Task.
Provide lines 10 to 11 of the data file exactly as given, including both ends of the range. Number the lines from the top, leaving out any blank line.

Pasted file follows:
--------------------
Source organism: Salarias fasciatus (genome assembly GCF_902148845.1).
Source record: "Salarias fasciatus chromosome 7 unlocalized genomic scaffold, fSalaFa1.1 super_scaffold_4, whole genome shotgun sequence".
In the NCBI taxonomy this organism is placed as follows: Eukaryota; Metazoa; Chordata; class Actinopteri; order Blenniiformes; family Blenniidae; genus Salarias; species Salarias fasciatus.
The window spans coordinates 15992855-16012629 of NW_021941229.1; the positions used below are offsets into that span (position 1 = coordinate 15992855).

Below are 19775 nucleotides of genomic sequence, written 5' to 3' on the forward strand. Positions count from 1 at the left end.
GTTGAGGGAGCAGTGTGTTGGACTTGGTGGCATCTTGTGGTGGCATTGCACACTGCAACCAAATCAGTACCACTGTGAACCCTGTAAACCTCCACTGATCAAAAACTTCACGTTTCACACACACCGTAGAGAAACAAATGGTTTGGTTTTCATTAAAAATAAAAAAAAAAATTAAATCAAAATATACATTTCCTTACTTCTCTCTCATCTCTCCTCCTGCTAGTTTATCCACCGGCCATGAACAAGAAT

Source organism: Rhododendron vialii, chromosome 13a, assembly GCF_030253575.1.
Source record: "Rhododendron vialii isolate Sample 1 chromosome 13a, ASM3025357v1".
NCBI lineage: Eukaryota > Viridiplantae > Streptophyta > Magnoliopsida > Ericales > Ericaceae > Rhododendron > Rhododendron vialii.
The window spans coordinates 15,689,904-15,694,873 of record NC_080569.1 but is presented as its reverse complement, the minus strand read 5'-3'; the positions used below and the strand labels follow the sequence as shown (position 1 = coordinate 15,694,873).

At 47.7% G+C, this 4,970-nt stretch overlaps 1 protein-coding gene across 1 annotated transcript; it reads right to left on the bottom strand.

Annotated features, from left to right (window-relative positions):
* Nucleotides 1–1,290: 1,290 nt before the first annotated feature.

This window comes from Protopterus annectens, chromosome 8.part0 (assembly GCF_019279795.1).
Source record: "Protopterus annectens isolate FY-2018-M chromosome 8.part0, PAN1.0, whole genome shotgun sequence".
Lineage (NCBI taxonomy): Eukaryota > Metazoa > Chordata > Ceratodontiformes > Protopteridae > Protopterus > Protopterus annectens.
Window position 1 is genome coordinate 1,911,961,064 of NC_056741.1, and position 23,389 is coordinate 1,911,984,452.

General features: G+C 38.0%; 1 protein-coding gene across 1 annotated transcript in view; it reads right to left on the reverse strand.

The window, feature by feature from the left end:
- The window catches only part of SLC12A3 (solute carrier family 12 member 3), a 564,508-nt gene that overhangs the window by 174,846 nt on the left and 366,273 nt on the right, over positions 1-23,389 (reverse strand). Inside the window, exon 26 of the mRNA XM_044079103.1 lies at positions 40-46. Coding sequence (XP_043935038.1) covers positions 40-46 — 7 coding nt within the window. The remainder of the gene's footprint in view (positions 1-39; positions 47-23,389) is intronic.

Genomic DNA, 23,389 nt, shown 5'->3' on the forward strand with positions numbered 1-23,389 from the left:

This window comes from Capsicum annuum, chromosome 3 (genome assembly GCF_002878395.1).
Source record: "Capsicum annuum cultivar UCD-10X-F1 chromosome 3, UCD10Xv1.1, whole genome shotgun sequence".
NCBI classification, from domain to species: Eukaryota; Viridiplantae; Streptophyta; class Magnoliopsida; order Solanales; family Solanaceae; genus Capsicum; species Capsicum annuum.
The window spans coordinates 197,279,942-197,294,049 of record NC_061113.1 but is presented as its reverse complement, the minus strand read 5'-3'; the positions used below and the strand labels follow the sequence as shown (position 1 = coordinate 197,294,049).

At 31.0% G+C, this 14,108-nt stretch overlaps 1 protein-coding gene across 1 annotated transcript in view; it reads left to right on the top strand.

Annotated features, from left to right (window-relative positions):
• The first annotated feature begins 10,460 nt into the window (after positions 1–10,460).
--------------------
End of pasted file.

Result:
The window spans coordinates 15,689,904-15,694,873 of record NC_080569.1 but is presented as its reverse complement, the minus strand read 5'-3'; the positions used below and the strand labels follow the sequence as shown (position 1 = coordinate 15,694,873).

At 47.7% G+C, this 4,970-nt stretch overlaps 1 protein-coding gene across 1 annotated transcript; it reads right to left on the bottom strand.